A scheming raccoon fools a mismatched family of forest creatures into helping him repay a debt of food, by invading the new suburban sprawl that popped up while they were hibernating...and learns a lesson about family himself.
Boog, a domesticated 900lb. Grizzly bear, finds himself stranded in the woods 3 days before Open Season. Forced to rely on Elliot, a fast-talking mule deer, the two form an unlikely friendship and must quickly rally other forest animals if they are to form a rag-tag army against the hunters.
Lewis is a brilliant inventor who meets mysterious stranger named Wilbur Robinson, whisking Lewis away in a time machine and together they team up to track down Bowler Hat Guy in a showdown that ends with an unexpected twist of fate.
Stephen J. Anderson
This story follows a teenage rock hopper penguin named Cody Maverick from his hometown of Shiverpool, Antarctica, where all of the other penguins think he's nothing but a surfing fool, to the "Big Z Memorial Surf Off" on Pen Gu Island. Young Cody is determined to win the most important competition in the world of penguin surfing in honor of "Big Z," a deceased surfing legend whom he has idolized since childhood. But the waves in Pen Gu are different than in Shiverpool, and the competition is steep. The current champ, egotistical Tank Evans, isn't just about to let this little penguin knock him from first place without a fight. When Cody wipes out and encounters Geek, a recluse aging former surfer, living in the jungle, he learns some important lessons about life and surfing, and even teaches Geek a thing or two. Written by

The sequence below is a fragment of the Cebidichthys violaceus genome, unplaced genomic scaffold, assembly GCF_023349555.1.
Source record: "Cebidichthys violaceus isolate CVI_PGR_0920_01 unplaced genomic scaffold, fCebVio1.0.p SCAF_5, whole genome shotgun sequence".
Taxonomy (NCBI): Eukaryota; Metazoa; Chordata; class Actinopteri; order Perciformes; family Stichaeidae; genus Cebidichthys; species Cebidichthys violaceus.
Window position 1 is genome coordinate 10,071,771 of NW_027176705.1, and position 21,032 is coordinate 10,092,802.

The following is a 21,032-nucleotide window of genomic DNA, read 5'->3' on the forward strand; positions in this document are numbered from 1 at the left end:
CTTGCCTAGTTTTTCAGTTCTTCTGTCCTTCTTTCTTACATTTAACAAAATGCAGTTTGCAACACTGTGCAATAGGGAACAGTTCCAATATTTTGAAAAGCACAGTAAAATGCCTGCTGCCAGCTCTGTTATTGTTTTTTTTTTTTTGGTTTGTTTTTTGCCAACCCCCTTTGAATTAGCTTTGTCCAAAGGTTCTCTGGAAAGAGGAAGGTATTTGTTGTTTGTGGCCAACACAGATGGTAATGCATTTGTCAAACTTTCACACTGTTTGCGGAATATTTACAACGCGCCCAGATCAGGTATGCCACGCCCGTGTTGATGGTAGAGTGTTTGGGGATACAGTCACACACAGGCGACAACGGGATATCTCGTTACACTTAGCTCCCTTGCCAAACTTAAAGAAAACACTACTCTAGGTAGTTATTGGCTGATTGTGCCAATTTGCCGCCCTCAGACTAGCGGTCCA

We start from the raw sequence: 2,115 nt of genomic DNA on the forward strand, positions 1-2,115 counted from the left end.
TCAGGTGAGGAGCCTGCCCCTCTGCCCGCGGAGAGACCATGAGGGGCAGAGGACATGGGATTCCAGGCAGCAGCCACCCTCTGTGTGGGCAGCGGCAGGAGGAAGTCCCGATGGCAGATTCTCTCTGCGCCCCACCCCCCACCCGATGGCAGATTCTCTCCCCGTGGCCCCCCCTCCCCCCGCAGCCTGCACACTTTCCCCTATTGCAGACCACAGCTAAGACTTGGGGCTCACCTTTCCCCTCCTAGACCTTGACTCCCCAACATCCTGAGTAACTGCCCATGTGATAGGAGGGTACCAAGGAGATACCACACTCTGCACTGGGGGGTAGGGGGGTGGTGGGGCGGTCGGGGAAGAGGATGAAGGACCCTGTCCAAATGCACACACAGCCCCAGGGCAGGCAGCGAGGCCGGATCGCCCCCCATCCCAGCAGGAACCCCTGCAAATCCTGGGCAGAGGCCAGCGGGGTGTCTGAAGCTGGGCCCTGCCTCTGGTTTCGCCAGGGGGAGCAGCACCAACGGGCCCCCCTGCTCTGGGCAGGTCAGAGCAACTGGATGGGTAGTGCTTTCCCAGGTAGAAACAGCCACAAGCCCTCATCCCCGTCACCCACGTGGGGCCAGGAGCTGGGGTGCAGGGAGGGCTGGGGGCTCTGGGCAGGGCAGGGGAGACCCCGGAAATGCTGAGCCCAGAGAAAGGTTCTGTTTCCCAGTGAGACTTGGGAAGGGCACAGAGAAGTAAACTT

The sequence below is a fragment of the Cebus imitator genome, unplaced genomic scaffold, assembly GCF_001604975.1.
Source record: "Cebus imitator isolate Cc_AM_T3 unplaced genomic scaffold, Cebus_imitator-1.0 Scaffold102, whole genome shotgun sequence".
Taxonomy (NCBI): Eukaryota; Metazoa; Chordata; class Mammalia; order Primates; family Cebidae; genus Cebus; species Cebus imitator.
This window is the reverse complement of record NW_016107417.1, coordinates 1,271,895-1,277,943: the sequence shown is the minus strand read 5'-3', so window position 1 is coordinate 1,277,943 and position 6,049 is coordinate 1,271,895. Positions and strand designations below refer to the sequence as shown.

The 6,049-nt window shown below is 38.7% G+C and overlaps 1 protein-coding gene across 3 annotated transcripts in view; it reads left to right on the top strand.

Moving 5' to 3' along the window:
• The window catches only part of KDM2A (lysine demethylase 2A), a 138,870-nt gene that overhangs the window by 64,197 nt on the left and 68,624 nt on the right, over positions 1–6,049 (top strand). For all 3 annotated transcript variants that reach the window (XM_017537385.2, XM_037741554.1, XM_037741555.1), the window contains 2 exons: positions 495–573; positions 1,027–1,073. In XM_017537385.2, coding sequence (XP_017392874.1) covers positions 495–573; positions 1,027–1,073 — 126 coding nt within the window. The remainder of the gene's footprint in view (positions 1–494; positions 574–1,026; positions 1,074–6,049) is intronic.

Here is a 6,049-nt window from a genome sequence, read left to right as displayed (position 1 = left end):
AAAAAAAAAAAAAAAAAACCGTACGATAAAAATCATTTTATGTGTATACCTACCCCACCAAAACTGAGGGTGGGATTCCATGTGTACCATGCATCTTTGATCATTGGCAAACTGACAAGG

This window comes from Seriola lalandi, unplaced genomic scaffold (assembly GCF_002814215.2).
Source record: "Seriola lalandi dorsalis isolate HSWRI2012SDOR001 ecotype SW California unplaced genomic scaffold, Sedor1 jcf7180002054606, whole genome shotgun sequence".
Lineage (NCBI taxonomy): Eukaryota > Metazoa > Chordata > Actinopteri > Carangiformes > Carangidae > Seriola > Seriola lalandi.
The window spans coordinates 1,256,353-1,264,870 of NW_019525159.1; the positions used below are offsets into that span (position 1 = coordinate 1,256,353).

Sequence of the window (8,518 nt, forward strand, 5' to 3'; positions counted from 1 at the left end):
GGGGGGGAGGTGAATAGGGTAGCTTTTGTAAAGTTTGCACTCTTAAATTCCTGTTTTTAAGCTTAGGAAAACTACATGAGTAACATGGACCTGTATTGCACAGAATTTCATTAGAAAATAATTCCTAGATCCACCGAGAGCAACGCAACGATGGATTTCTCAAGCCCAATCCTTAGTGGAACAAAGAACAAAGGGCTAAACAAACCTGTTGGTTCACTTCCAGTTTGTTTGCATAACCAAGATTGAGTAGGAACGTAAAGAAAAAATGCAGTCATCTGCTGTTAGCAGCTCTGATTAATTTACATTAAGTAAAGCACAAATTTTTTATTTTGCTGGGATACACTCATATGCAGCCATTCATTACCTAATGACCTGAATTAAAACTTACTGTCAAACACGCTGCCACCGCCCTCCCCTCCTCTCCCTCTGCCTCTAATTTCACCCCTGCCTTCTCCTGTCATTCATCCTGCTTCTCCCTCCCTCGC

Anthony Pereyra (firstname.lastname@example.org)
The title's translation in Russian is "Catch the Wave!", in many other languages it's "Kings of the Waves". See more »
When Cody faces off against Tank for the first time, Cody takes a wipe-out. We then see a few instant replays. On the second and third replay, we see Tank leaving the tube. One the fourth, however, he doesn't leave the tube. See more »
Quiet on the set. And we're rolling. Cody Maverick interview, take one.
So why are you guys here to interview me?
See more »
Hang on after the credits for a funny scene with Glen and Edna Maverick (Cody's brother and mother) with the film crew. See more »
Anyone who knows me, knows that I love me some penguin. Of course, I am referring to the line of clothing and not the waddling bird. Regardless, I too fell in love with the emperor penguins along with the rest of the world a couple of years back when THE MARCH OF THE PENGUINS swept the summer documentary box office. That was the same summer the mischievous animated penguins of MADAGASCAR had people begging for more (which they were unfortunately given months later with the dreadfully drab short, A Christmas CAPER). Penguins were all the rage. After winning the Best Documentary Oscar, the penguin love only continued to grow with the holiday hit, HAPPY FEET. The premise there, after essentially crafting an animated reenactment of the mating ritual outlined in the aforementioned documentary, penguins sing to express themselves while one dances instead. HAPPY FEET was a big success and went on to a surprising win for Best Animated Feature at last year's Academy Awards. And so the trend continues with another animated feature about penguins, SURF'S UP. Only now it may seem the public is growing weary of these tuxed-up birds. Perhaps there is only so much penguin love to go around. It's a shame really because SURF'S UP may be the best of the (animated) bunch.